Taking seeds and adding exogenous ethanol to them, the researchers note the same phenomenon of inhibition. However, the effects of the added ethanol were not related to differences in ethylene production by the soaked seeds. They observe that exogenous ethanol at low concentration regulates the expression of certain ethylene receptors. In addition, the triple response induced by ethylene in tomato plants was partially attenuated by ethanol. These results show that there are interactions between the detection of ethylene and ethanol in plants. Similar observations have been made on Arabidopsis thaliana seeds and seedlings.
But what about the detection of ethylene?

New ethylene receptor revealed by tomato genome sequencing

Ethylene is perceived by a family of well-known ethylene receptors (ETRs). However, a complete understanding of the ETR function is complicated by the functional redundancy between proteins of different forms of this receptor. In the second article that interests us, published in the journal Horticulture Research, the same researchers characterize a new ETR, called SlETR7, which was revealed by the sequencing of the tomato genome. They show that this receptor specifically binds to ethylene.

The expression of SlETR7 in the tomato pericarp increases when the fruit ripens and its expression is synchronized with the expression of other receptors. The authors of the article also discovered an error in the SlETR7 sequence documented in previous versions of the tomato genome, so they were able to correct it ("ITAG 4" version of the tomato genome).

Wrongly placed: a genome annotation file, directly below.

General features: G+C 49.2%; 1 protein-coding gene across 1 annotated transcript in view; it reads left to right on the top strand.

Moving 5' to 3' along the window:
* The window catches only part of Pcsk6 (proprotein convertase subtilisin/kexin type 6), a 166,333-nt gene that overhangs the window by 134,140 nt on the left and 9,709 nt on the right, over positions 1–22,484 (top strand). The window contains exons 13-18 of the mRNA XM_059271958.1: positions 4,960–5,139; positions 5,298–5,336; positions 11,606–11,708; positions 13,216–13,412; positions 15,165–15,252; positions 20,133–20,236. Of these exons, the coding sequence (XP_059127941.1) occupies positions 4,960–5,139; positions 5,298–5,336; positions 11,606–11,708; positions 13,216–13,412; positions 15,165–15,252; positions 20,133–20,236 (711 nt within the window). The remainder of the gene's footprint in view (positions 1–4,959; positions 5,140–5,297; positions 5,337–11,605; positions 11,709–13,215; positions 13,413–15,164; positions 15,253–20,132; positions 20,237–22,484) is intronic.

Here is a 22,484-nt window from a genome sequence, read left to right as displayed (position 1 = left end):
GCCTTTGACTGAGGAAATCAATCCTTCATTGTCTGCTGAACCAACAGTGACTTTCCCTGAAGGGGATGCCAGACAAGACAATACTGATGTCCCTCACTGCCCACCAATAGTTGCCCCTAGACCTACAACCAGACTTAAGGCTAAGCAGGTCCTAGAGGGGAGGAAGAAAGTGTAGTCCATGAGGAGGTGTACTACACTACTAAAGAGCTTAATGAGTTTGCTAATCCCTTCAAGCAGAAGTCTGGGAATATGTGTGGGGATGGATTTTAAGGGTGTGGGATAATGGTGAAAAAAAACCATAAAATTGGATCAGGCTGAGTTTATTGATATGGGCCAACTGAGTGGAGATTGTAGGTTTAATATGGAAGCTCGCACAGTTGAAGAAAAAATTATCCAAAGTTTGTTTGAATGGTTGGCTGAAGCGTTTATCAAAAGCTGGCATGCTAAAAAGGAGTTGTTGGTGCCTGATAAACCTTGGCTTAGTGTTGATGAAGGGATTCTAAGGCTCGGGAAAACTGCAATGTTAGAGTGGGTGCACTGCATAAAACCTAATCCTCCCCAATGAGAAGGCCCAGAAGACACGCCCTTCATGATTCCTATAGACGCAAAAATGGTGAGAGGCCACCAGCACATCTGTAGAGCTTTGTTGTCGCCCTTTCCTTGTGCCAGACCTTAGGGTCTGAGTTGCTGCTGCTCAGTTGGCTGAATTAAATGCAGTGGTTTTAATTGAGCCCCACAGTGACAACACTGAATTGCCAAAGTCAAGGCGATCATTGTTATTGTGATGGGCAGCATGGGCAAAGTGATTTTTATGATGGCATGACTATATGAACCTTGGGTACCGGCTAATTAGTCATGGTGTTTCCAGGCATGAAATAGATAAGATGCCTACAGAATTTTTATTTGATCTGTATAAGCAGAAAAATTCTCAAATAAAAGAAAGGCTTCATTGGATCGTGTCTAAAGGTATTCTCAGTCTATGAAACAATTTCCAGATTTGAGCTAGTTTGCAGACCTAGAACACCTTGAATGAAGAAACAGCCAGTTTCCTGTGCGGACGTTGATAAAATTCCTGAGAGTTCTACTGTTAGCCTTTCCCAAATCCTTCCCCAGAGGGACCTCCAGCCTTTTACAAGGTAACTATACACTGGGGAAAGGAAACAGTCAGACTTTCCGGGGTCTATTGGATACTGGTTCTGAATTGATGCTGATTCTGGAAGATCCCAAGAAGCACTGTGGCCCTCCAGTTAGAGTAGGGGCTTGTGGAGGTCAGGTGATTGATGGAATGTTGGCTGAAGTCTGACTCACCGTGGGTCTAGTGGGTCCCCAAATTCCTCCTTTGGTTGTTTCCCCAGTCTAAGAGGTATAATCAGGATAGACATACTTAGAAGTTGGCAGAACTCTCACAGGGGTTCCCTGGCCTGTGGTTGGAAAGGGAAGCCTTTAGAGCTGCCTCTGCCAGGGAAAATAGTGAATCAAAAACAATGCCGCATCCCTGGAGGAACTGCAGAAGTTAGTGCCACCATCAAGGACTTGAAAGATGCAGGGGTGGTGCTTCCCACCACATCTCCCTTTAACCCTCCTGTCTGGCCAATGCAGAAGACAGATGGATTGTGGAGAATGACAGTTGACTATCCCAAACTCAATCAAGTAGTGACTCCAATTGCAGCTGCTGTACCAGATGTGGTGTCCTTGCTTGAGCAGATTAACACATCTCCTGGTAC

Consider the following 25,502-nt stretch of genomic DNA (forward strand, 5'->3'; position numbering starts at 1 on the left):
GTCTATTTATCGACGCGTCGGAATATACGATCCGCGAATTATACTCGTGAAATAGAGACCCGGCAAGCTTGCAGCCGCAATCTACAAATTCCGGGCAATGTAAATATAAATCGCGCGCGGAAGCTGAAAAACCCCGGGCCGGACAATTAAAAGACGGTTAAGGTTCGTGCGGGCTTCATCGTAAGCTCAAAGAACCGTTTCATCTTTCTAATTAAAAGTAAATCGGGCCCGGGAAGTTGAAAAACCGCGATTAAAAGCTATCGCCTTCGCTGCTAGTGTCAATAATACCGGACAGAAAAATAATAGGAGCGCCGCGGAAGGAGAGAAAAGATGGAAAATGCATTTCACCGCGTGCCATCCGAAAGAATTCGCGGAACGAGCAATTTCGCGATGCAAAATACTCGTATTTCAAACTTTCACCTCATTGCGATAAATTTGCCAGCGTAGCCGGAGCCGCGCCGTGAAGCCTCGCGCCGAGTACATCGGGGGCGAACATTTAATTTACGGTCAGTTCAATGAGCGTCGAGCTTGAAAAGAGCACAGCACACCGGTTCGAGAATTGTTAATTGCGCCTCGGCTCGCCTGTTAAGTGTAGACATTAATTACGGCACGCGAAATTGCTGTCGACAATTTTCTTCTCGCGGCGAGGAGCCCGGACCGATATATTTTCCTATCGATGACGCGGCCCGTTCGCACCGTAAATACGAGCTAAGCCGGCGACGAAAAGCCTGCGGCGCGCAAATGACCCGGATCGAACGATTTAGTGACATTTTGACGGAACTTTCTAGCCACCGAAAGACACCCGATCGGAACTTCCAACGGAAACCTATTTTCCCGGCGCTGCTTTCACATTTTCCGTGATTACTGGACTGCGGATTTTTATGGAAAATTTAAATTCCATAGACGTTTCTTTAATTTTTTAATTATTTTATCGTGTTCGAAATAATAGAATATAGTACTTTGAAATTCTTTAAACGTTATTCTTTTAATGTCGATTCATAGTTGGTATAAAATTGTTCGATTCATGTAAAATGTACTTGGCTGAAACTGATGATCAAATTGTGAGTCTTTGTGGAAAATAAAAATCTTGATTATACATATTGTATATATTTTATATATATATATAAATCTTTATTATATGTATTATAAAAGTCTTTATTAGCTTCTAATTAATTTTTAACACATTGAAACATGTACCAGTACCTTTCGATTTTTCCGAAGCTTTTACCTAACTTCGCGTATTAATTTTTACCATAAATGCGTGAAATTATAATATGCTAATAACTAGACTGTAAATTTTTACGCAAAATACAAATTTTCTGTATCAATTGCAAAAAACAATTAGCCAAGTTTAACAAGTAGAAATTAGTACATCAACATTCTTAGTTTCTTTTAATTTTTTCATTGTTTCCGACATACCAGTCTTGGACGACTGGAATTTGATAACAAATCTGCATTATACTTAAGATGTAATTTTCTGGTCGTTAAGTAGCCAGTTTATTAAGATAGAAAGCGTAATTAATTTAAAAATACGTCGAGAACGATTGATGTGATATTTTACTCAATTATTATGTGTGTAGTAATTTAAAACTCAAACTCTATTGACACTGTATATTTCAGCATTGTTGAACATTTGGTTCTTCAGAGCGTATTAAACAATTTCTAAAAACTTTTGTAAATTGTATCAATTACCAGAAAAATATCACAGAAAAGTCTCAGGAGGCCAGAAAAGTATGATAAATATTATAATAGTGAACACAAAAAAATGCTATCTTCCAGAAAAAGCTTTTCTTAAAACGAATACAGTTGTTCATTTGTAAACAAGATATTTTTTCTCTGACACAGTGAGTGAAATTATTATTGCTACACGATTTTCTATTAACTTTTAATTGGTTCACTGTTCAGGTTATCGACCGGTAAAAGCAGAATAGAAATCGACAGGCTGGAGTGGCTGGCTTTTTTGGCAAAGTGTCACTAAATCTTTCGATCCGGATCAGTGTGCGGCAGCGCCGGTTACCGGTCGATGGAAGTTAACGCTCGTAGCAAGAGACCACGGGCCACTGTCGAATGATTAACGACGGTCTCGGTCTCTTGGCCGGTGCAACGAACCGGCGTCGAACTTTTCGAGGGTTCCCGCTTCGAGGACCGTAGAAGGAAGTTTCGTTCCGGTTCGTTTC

Overall, these results show that SlETR7 is a functional ethylene receptor. Research remains to be carried out to better understand its specific roles linked to the six other tomato REEs.
Beyond the issue of ethylene in tomatoes, certain ethylene perception genes are found in many taxa, so this research tells us about signaling mechanisms that could be widely distributed.

See also

Chen Y., Hu G., Rodriguez C., Liu M., Binder B., Chervin C. 2020. Roles of SlETR7, a newly discovered ethylene receptor, in tomato plant and fruit development. Horticulture Research, 7:17.

Chen Y., Althiab Almasaud R., Carrie E., Desbrosses G., Binder B., Chervin C. 2020. Ethanol, at physiological concentrations, affects ethylene sensing in tomato germinating seeds and seedlings. Plant Science, 291:110368.